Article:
And on average, maybe we are. But averages also sometimes obscure more than they reveal. My colleague Derek Thompson has written before about how, once you compare students from similar income and class backgrounds, our relative performance improves dramatically, suggesting that our educational problems may be as much about our sheer number of poor families as our supposedly poor schools. This week, I stumbled on another data point that belies the stereotype of dimwitted American teens.
When it comes to raw numbers, it turns out we generally have far more top performers than any other developed nation.
That’s according to the graph below from Economic Policy Institute’s recent report on America’s supply of science and tech talent. Among OECD nations in 2006, the United States claimed a third of high-performing students in both reading and science, far more than our next closest competitor, Japan. On math, we have a bit less to be proud of — we just claimed 14 percent of the high-performers, compared to 15.2 percent for Japan and 16.2 percent of South Korea.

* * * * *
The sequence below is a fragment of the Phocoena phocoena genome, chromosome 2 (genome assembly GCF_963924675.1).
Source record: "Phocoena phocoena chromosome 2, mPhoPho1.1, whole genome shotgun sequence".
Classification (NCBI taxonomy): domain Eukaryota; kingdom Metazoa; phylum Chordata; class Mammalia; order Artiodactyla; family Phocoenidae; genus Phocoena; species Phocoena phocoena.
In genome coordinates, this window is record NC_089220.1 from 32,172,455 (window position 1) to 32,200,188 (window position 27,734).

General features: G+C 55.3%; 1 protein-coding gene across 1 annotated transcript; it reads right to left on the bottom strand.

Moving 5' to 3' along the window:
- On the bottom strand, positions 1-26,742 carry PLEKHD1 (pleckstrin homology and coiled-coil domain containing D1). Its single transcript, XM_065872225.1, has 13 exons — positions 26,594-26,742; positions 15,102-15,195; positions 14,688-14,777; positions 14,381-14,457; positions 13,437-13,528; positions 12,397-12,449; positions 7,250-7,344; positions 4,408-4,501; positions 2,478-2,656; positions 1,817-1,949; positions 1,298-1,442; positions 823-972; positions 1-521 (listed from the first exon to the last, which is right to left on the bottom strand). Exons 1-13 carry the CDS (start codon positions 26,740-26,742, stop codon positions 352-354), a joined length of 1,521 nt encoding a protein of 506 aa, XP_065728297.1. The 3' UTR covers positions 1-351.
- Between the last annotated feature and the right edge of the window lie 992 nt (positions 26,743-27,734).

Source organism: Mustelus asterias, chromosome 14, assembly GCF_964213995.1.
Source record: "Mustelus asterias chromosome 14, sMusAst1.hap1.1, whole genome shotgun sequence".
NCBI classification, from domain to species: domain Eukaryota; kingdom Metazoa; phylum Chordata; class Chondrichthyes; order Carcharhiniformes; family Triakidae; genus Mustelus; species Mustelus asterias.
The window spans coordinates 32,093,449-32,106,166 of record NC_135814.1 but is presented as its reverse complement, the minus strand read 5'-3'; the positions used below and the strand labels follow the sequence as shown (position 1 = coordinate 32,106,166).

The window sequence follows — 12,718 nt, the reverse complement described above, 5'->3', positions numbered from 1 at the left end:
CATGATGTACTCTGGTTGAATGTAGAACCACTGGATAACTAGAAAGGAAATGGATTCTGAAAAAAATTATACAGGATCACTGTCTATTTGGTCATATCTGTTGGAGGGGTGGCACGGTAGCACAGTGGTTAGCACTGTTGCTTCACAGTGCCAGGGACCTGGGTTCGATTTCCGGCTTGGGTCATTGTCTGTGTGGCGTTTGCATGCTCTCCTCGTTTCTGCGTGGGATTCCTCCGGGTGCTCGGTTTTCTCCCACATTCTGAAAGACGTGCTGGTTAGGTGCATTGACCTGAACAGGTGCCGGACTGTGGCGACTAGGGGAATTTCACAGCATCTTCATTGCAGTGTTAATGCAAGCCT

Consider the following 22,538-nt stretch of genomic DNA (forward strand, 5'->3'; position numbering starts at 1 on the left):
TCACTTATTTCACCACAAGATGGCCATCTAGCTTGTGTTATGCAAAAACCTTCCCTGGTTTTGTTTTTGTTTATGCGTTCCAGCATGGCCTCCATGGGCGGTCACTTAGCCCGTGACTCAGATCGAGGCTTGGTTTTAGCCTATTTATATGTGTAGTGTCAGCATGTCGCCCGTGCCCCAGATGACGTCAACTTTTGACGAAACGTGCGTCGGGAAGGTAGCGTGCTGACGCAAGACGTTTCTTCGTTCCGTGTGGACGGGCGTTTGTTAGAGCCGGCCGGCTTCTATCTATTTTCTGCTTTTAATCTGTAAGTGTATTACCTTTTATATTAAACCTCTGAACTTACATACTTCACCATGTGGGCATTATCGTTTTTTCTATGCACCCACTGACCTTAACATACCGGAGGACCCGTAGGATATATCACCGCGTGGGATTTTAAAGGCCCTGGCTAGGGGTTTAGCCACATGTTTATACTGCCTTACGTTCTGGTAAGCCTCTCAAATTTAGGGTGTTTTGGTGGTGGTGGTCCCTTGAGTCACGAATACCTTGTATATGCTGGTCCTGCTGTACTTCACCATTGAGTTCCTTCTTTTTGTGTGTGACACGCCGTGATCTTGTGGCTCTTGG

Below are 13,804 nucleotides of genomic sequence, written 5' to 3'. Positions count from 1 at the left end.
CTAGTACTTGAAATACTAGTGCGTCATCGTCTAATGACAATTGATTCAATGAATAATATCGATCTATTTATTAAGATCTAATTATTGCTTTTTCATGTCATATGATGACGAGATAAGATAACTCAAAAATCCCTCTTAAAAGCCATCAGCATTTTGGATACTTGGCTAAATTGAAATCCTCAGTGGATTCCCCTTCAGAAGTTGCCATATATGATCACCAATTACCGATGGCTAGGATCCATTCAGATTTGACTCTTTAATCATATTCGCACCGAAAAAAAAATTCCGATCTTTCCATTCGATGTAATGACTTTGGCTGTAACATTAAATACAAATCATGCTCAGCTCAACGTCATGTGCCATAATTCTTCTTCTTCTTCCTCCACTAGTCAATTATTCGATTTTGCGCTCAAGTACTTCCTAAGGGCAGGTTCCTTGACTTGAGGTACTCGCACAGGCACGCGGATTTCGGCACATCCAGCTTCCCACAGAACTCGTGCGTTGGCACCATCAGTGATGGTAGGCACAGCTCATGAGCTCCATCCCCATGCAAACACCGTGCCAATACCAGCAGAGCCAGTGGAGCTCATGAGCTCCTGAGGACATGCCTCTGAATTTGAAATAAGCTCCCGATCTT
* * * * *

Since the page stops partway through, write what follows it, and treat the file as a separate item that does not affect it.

Learning Goals Spur Backlash New Standards Adopted by Nearly All States Are Finding a Growing Group of Foes

Stephanie Banchero:

Classrooms across the country roll out universal math and reading standards, a growing group of critics are pressing officials to slow their implementation or dump the learning goals entirely.
This is the first school year that most states are using voluntary academic standards known as Common Core, which lay out what students should know from kindergarten through 12th grade. Written by a group of governors, state school officials and other experts with the goal of better preparing students for college and careers, the standards have been adopted entirely by 45 states and the District of Columbia since 2010. A 46th state, Minnesota, has adopted only the language-arts portion.
Now, the Common Core effort is under attack from an unlikely coalition: conservatives who decry the implementation costs and call the standards an intrusion into local education decisions; union leaders who worry that states have tied, or plan to tie, teacher evaluations to new Common Core exams; and some parents who contend their children are ill-prepared for the Common Core tests.

California Governor Jerry Brown as Robin Hood